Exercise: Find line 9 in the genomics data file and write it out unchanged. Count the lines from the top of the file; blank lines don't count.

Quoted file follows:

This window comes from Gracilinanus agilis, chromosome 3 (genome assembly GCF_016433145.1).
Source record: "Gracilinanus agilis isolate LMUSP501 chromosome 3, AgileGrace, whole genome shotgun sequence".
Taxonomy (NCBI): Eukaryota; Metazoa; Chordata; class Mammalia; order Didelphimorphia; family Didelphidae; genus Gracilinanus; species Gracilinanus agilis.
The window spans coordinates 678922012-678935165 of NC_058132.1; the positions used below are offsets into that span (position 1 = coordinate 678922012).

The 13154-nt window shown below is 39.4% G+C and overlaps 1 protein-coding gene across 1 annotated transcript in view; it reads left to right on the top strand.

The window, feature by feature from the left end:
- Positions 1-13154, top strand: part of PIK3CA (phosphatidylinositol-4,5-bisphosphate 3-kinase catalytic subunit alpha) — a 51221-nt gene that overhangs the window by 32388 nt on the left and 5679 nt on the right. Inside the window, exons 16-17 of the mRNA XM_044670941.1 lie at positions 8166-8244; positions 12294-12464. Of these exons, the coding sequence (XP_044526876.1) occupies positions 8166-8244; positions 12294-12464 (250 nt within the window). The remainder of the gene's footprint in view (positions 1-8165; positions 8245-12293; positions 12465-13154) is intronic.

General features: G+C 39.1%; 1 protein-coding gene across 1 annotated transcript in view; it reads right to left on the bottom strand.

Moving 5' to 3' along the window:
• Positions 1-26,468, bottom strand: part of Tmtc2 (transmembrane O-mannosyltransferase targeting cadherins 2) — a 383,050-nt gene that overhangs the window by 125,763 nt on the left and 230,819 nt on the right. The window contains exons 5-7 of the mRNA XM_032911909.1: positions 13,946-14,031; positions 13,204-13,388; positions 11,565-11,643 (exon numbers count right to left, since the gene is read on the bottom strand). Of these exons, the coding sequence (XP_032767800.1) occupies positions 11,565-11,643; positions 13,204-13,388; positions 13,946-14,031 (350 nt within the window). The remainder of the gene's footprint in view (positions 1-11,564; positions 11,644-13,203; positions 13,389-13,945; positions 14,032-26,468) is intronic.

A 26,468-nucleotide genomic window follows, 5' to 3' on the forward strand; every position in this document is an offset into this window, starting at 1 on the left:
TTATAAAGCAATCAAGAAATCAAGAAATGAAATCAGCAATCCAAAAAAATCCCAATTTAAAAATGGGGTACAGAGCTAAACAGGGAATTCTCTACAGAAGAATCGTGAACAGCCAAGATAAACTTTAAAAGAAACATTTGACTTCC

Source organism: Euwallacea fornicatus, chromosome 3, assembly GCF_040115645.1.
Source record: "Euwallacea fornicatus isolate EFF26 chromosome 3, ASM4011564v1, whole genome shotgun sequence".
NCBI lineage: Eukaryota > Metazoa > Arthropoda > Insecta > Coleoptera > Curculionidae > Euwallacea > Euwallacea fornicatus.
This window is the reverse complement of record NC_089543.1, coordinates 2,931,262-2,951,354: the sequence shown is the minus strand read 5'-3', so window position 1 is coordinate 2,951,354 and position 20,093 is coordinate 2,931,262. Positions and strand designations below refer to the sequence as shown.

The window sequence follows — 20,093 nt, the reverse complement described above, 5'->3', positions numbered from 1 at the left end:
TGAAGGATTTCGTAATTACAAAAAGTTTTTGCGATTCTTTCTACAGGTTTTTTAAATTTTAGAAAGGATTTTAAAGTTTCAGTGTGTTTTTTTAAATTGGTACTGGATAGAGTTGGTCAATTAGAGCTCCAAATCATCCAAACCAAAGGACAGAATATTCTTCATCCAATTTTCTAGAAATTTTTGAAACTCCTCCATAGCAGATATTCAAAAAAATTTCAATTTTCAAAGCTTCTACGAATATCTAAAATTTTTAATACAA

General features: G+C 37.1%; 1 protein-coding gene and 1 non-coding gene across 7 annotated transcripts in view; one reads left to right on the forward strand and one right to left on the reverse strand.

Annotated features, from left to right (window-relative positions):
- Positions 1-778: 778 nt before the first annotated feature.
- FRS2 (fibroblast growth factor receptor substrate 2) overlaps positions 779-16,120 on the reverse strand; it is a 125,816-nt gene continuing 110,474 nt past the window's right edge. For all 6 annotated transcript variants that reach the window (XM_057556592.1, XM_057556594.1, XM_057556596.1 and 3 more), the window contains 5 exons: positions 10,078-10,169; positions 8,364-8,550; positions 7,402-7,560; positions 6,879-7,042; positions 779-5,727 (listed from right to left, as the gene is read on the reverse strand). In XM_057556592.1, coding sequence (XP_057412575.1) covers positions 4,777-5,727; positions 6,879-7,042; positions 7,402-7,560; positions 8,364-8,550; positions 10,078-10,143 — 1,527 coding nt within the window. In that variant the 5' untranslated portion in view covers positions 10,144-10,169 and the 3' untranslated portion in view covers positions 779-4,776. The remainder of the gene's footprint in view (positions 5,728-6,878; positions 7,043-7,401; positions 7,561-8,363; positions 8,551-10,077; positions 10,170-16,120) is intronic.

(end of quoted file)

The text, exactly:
Moving 5' to 3' along the window: